Ever since we saw Mark Bittman's recipe for baked eggs with prosciutto and tomato, we knew we had to try it. We were also inspired by the delicious baked eggs with cream and thyme at Balthazar in New York; there is just something about a little dish of soft egg and toast in the morning. It's civilized, comforting, and warm. Oh, and easy - especially when you have 15 people for brunch on a Saturday morning!
We decided to try Bittman's recipe and see how it worked.
We actually made this recipe two weekends in a row. The first weekend we made it for a group of five, and we made it just as directed - in little ramekins. We did leave out the prosciutto, however, and substitute ham with a little cream and thyme instead. We used fresh yellow tomatoes from the farmers market - they were delicious!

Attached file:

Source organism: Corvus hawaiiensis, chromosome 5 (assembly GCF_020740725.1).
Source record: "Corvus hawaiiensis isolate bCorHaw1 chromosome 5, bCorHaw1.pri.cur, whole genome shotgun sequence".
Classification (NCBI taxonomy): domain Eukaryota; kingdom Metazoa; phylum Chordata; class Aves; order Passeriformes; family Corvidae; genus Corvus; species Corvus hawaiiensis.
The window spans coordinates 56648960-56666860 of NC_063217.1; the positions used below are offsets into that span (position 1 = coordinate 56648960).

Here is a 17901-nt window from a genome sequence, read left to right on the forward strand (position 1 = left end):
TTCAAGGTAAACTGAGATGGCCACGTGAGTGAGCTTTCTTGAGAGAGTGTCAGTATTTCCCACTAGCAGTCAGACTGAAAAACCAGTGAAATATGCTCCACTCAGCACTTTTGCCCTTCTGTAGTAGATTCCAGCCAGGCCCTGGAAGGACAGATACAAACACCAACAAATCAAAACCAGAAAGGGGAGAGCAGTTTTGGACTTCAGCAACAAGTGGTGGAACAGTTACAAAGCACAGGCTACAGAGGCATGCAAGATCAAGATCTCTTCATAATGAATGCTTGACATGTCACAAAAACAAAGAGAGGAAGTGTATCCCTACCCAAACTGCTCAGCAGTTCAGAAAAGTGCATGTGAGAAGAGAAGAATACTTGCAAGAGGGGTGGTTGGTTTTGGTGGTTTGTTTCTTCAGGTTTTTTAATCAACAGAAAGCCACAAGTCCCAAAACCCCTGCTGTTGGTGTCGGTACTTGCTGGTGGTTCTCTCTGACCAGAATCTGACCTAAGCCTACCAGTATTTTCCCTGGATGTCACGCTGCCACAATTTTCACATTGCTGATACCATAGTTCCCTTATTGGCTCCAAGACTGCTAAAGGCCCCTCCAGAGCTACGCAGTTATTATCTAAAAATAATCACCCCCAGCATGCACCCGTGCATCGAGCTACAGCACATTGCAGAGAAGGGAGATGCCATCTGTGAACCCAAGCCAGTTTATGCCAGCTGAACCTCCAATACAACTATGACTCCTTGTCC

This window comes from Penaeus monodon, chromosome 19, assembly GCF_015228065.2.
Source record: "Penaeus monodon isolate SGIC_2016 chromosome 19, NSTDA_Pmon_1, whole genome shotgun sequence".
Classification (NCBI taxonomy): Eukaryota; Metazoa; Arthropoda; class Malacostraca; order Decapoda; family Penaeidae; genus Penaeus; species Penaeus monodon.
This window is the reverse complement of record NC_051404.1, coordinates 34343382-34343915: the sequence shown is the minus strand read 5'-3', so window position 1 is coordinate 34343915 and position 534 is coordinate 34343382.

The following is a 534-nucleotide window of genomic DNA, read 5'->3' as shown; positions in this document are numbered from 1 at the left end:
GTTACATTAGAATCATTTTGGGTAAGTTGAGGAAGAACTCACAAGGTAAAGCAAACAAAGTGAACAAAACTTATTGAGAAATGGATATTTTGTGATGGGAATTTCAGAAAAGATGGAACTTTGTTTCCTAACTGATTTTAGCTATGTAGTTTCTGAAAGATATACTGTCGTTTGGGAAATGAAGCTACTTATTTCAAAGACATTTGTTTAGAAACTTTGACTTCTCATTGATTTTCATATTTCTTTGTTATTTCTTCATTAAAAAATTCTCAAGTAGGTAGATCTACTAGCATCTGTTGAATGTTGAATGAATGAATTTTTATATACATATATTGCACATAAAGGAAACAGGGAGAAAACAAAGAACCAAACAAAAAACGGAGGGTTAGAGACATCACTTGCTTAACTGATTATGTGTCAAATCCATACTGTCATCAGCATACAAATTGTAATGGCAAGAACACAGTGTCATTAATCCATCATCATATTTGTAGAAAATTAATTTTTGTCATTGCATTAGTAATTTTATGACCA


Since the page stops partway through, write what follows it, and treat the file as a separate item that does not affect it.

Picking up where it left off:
The recipe is utterly simple: chop some ham (or prosciutto) into ramekins. Add a slice of tomato, break in an egg, shake on salt and pepper, and bake for 12 minutes in a 375° oven. Presto - baked eggs.
We just had one problem: the eggs took fully twice that amount of time to bake. Yes, we like our eggs runny. Yes, we had an oven thermometer. But the eggs simply did not bake in that amount of time.
We tried the recipe again the next weekend for our DIY wedding flower-arranging brunch
. This time we cracked 18 eggs into a couple of casserole pans for easier prep and serving. We chopped more tomatoes, basil, and smoked ham for the base.
Again, the eggs took much longer than expected to bake. They were still delicious, though!
We have a couple theories. We wonder if we needed to cover them (Bittman doesn't specify this, but other baked egg recipes do). We also wonder if putting our ramekins in a dish, as we did, might have interfered with their baking.
Regardless, we still have a wonderful easy recipe for weekend brunch for a crowd. We just know to start a little earlier.
• Get the recipe here: Baked Egg With Prosciutto and Tomato at the New York Times
Related: More brunch recipes and ideas here!
(All images: Friend Michelle, unofficial wedding photographer and paparazza extraordinaire, via Flickr)